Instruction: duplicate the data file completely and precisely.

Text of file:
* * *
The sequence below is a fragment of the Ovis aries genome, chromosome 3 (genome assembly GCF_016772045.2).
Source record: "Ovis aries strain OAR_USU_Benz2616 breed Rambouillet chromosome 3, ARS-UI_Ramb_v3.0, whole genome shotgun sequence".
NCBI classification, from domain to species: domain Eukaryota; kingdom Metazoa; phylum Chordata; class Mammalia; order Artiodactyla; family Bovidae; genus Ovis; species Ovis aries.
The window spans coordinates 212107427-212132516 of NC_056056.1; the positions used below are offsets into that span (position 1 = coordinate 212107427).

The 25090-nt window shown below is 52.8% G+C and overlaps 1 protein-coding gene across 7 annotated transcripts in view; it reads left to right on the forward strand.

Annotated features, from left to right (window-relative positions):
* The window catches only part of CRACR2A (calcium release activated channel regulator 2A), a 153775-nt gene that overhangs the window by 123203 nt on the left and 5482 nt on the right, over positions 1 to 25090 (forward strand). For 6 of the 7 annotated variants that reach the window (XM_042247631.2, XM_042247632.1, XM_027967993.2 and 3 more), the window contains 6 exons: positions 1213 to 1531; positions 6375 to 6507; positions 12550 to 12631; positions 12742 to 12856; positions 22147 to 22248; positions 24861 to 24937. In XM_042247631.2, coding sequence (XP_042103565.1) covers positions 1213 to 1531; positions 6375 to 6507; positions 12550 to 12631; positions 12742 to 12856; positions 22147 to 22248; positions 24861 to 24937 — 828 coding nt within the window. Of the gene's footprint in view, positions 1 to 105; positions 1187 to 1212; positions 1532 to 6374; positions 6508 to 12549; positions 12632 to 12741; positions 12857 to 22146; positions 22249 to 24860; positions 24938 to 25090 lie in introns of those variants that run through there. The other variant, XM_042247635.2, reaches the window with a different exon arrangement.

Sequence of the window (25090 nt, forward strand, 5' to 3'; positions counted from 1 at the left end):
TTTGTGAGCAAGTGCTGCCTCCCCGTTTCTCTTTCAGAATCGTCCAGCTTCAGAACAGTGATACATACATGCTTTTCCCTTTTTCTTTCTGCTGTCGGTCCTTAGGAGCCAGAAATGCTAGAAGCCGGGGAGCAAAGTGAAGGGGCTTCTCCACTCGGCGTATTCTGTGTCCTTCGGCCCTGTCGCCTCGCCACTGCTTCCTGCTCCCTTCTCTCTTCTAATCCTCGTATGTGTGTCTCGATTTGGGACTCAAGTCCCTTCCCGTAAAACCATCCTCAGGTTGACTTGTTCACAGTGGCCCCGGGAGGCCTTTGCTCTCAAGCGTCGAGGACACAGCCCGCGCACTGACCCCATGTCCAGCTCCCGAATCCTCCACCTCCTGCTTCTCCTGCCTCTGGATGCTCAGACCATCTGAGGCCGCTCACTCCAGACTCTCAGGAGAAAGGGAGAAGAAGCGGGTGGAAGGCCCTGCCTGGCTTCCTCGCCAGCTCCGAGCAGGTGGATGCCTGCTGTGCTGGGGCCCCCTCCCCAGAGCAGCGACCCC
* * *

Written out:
The sequence below is a fragment of the Ovis aries genome, chromosome 3 (genome assembly GCF_016772045.2).
Source record: "Ovis aries strain OAR_USU_Benz2616 breed Rambouillet chromosome 3, ARS-UI_Ramb_v3.0, whole genome shotgun sequence".
NCBI classification, from domain to species: domain Eukaryota; kingdom Metazoa; phylum Chordata; class Mammalia; order Artiodactyla; family Bovidae; genus Ovis; species Ovis aries.
The window spans coordinates 212107427-212132516 of NC_056056.1; the positions used below are offsets into that span (position 1 = coordinate 212107427).

The 25090-nt window shown below is 52.8% G+C and overlaps 1 protein-coding gene across 7 annotated transcripts in view; it reads left to right on the forward strand.

Annotated features, from left to right (window-relative positions):
* The window catches only part of CRACR2A (calcium release activated channel regulator 2A), a 153775-nt gene that overhangs the window by 123203 nt on the left and 5482 nt on the right, over positions 1 to 25090 (forward strand). For 6 of the 7 annotated variants that reach the window (XM_042247631.2, XM_042247632.1, XM_027967993.2 and 3 more), the window contains 6 exons: positions 1213 to 1531; positions 6375 to 6507; positions 12550 to 12631; positions 12742 to 12856; positions 22147 to 22248; positions 24861 to 24937. In XM_042247631.2, coding sequence (XP_042103565.1) covers positions 1213 to 1531; positions 6375 to 6507; positions 12550 to 12631; positions 12742 to 12856; positions 22147 to 22248; positions 24861 to 24937 — 828 coding nt within the window. Of the gene's footprint in view, positions 1 to 105; positions 1187 to 1212; positions 1532 to 6374; positions 6508 to 12549; positions 12632 to 12741; positions 12857 to 22146; positions 22249 to 24860; positions 24938 to 25090 lie in introns of those variants that run through there. The other variant, XM_042247635.2, reaches the window with a different exon arrangement.

Sequence of the window (25090 nt, forward strand, 5' to 3'; positions counted from 1 at the left end):
TTTGTGAGCAAGTGCTGCCTCCCCGTTTCTCTTTCAGAATCGTCCAGCTTCAGAACAGTGATACATACATGCTTTTCCCTTTTTCTTTCTGCTGTCGGTCCTTAGGAGCCAGAAATGCTAGAAGCCGGGGAGCAAAGTGAAGGGGCTTCTCCACTCGGCGTATTCTGTGTCCTTCGGCCCTGTCGCCTCGCCACTGCTTCCTGCTCCCTTCTCTCTTCTAATCCTCGTATGTGTGTCTCGATTTGGGACTCAAGTCCCTTCCCGTAAAACCATCCTCAGGTTGACTTGTTCACAGTGGCCCCGGGAGGCCTTTGCTCTCAAGCGTCGAGGACACAGCCCGCGCACTGACCCCATGTCCAGCTCCCGAATCCTCCACCTCCTGCTTCTCCTGCCTCTGGATGCTCAGACCATCTGAGGCCGCTCACTCCAGACTCTCAGGAGAAAGGGAGAAGAAGCGGGTGGAAGGCCCTGCCTGGCTTCCTCGCCAGCTCCGAGCAGGTGGATGCCTGCTGTGCTGGGGCCCCCTCCCCAGAGCAGCGACCCC